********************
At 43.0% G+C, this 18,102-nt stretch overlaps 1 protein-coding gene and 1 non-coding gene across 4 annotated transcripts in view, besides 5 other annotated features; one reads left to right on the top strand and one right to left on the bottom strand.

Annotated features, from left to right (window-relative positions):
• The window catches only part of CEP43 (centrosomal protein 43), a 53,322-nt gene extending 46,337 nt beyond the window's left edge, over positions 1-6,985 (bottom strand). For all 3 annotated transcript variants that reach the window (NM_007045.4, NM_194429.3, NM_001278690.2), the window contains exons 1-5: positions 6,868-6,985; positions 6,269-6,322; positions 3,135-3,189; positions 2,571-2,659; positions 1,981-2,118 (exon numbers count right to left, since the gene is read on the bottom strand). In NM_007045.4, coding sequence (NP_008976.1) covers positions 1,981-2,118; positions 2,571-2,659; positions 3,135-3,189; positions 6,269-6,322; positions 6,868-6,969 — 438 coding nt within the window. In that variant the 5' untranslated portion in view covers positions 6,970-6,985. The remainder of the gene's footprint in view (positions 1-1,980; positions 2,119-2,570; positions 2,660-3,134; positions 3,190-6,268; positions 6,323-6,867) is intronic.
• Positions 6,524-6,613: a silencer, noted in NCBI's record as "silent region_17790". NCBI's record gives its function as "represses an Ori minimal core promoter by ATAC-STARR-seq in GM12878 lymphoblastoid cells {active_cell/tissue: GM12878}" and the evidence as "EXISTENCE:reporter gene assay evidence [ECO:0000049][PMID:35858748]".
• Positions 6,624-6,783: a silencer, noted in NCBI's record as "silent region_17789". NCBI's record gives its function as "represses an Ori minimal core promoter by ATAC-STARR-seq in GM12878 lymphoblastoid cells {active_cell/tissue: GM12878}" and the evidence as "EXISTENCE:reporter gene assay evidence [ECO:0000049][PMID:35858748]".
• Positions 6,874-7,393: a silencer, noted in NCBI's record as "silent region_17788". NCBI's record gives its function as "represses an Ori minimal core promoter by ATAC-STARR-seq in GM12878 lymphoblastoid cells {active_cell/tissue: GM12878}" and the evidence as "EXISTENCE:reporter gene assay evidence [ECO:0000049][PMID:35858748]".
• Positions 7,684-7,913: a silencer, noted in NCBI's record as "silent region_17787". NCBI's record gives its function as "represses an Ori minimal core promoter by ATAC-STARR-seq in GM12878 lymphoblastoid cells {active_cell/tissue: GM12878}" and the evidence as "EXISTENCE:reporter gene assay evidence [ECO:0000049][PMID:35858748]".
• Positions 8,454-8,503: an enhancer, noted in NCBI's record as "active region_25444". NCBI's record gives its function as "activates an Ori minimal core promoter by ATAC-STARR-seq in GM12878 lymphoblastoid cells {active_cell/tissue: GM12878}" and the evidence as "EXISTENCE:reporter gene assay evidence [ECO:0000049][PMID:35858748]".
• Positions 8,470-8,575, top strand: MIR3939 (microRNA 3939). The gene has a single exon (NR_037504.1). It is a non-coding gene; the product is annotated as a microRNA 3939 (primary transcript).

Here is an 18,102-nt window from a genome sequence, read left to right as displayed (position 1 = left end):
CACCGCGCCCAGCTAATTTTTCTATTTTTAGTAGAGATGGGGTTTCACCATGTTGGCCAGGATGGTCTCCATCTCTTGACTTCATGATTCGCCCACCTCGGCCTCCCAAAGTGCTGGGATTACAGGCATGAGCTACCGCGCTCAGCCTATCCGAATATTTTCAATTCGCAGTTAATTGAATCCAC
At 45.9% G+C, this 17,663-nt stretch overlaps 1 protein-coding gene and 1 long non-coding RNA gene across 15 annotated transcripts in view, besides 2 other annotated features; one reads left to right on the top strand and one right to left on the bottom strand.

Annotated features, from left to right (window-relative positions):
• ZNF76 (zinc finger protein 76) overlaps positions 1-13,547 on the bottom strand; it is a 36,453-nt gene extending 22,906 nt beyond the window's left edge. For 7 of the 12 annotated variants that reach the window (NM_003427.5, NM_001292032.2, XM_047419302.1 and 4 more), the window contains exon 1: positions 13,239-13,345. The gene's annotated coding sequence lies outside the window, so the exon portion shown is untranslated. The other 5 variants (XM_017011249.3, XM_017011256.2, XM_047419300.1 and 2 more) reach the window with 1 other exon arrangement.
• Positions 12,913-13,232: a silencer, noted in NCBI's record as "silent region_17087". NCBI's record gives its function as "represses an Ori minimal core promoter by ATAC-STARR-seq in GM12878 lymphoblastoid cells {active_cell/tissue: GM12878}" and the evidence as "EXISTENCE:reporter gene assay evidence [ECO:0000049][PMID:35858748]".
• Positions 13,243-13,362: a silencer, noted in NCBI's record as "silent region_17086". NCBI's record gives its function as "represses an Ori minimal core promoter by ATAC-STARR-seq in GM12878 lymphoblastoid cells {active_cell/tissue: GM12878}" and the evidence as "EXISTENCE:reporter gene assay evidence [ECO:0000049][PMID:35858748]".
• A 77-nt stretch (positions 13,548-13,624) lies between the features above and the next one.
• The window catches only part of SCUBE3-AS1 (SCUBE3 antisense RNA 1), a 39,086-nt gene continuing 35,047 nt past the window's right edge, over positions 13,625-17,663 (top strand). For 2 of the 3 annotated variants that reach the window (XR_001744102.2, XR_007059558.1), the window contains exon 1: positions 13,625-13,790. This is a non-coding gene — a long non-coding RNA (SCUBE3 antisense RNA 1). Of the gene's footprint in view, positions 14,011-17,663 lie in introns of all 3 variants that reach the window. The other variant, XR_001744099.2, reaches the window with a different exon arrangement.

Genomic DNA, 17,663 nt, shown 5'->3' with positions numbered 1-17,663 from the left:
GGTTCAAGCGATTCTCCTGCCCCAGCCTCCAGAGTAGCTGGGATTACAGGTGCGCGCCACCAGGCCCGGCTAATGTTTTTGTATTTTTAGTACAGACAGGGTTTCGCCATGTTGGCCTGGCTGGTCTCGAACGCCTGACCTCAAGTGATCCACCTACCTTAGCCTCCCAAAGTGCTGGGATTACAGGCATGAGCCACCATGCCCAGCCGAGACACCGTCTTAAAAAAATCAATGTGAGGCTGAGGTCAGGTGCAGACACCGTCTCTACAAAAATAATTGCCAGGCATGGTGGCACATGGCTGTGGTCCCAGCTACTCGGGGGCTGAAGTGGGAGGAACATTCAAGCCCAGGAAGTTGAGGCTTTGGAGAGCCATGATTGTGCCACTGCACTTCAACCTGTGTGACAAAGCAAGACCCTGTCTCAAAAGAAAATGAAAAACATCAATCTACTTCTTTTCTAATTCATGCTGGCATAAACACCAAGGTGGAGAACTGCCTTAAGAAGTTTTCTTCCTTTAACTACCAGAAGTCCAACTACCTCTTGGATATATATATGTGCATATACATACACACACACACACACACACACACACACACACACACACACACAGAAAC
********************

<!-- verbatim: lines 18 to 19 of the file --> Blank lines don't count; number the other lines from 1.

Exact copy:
• The window catches only part of SCUBE3-AS1 (SCUBE3 antisense RNA 1), a 39,086-nt gene continuing 35,047 nt past the window's right edge, over positions 13,625-17,663 (top strand). For 2 of the 3 annotated variants that reach the window (XR_001744102.2, XR_007059558.1), the window contains exon 1: positions 13,625-13,790. This is a non-coding gene — a long non-coding RNA (SCUBE3 antisense RNA 1). Of the gene's footprint in view, positions 14,011-17,663 lie in introns of all 3 variants that reach the window. The other variant, XR_001744099.2, reaches the window with a different exon arrangement.

Genomic DNA, 17,663 nt, shown 5'->3' with positions numbered 1-17,663 from the left: